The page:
When you think of a famous humanitarian who do you think of? Gandhi? Desmond Tutu? Mother Teresa?
You’re probably not thinking of Swiss businessman Henry Dunant.
But maybe you should be. Henry Dunant, joint recipient of the first ever Nobel Peace Prize, founder of the International Red Cross and a key proponent of the Geneva Conventions, might well be the father of modern humanitarianism as we know it today.
Who was Henry Dunant?
Henry Dunant was born in Geneva in 1828 to devout middle class parents that were committed to helping those less fortunate than themselves. Passing these values to their son, young Henry grew up involved in religious activities (including working for the YMCA) before taking up an apprenticeship in a bank when he was 21.
In his twenties he travelled abroad with a company attempting to settle Swiss nationals in Algeria. During his trip he wrote his first book which featured his travel observations, though one chapter stuck out – a meditation on slavery.
Following his travels he decided to start a business trading and growing corn in the colonies, and was assigned land in Algeria. But his endeavours floundered when it came to accessing rights to water, so he decided to march his problems all the way to Napoleon III, despite the emperor being on the frontline of the battle to force the Austrians out of Italy.
A bloody turning point
Dunant took his case to Napoleon’s headquarters in Italy but arrived only to encounter the aftermath of the bloody Battle of Solferino; refusing to remain a witness to the despair Dunant attempted to provide aid to those who desperately needed it.
Thousands died, tens of thousands were wounded, and at 31, the chaos and brutality of conflict proved an awakening for Dunant.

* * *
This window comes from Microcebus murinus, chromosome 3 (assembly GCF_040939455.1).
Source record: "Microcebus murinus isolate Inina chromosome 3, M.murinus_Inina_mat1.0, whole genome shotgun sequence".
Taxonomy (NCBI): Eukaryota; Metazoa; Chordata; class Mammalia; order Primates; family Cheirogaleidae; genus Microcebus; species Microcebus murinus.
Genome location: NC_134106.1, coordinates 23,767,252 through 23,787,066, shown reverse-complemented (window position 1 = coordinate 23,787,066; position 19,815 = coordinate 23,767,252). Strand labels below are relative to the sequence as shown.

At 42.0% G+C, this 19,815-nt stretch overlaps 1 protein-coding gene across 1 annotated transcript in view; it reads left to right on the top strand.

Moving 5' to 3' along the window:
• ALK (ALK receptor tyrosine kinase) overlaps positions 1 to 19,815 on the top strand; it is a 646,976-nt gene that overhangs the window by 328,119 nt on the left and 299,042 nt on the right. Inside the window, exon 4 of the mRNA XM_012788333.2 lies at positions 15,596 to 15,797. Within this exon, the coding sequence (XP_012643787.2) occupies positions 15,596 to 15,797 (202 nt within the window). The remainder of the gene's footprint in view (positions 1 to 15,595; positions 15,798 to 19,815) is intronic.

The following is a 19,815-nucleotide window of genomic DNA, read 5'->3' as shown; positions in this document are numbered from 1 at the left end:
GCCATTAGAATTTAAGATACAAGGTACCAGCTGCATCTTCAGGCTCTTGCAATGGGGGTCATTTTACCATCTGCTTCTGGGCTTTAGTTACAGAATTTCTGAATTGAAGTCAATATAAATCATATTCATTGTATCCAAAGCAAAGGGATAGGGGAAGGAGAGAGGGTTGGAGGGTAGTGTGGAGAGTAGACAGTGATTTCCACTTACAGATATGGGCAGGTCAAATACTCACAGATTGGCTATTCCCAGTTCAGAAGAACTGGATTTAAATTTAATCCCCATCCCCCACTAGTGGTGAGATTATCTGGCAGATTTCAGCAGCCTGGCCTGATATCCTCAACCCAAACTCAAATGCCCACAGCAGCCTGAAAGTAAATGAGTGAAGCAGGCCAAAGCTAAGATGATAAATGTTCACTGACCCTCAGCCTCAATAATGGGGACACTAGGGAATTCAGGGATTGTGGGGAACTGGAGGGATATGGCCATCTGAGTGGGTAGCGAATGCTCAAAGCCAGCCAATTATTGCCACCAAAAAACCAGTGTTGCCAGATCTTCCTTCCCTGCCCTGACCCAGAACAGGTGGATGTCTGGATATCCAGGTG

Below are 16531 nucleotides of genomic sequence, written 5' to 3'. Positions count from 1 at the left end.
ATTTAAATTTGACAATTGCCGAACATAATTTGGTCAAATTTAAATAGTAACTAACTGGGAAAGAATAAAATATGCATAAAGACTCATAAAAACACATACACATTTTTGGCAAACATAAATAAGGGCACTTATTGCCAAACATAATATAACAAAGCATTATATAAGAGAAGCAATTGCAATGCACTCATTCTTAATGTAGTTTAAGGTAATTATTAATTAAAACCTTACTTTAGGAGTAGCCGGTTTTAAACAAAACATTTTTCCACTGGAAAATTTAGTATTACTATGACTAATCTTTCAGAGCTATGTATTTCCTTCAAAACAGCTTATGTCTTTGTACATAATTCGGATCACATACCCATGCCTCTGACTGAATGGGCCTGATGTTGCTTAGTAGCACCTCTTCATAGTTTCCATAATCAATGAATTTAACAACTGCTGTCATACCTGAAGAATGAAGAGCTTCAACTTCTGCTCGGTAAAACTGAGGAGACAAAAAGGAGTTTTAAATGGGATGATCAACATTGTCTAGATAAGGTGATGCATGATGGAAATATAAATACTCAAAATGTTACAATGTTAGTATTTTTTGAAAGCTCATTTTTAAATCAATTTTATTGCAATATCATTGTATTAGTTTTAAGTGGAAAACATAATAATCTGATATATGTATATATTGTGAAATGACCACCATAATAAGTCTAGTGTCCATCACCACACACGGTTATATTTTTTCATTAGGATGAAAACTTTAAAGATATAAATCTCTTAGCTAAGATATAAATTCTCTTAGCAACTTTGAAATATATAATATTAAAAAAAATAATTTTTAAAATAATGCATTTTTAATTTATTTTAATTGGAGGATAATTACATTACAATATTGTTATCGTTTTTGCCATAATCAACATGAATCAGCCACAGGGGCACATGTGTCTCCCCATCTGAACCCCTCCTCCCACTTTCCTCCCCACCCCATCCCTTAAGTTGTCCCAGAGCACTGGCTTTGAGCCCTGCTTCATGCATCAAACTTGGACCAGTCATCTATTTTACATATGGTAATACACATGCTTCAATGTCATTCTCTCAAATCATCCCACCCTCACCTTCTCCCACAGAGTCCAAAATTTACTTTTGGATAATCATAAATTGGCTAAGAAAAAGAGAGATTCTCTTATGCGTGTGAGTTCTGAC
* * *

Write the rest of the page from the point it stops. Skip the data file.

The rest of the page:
3 years later he published his second book ‘A Memory of Solferino’, not just a reflection on the nightmare he’d witnessed but a plan, the beginnings of the International Red Cross. He suggested that all the nations in the world should create ‘relief societies’ to give care to those in war. They should be staffed by trained volunteers and governed by the nation’s leading figures.
A year later the Geneva Society of Public Welfare appointed Dunant and several others to investigate making his plan a reality. They called for a conference of as many countries as possible and Dunant began to travel once more, seeking promises from governments to send representatives. In October 1863 he and his companions efforts were rewarded with a conference featuring 39 representations from 16 nations – with 12 eventually signing a treaty commonly known as the Geneva Conventions. This promised that medical staff would be considered politically neutral and nations would send supplies to them in times of crisis. Its symbol? A red cross on a white background.
This young man from Geneva had achieved something remarkable: he had united countries in a common goal. But despite his achievements he did not prosper – his commercial project (developing the land he’d been granted) failed, he ended up bankrupt and alone: cast out from Genevan society and living in a hospice due to illness. Humanity seemed to have forgotten to thank its champion.
Only later was he discovered by a teacher in the Swiss village he had settled in. And over several years was he finally recognised, receiving rewards and the first ever Nobel Peace prize jointly with pacifist Frederic Passy in 1901. Yet he remained in the hospice for the rest of his life, spending none of his prize money and leaving it all to humanitarian causes when he died in 1910.
It’s thanks to Henry Dunant we have not only the International Red Cross and the Geneva Conventions but the many humanitarian efforts these inspired – these are the systems that protect and preserve us in times of great crisis. He proved that one person can turn horror into hope.
Continue Dunant’s legacy, discover more about humanitarianism with the free online course Disaster Management: Introduction to Humanitarian Aid.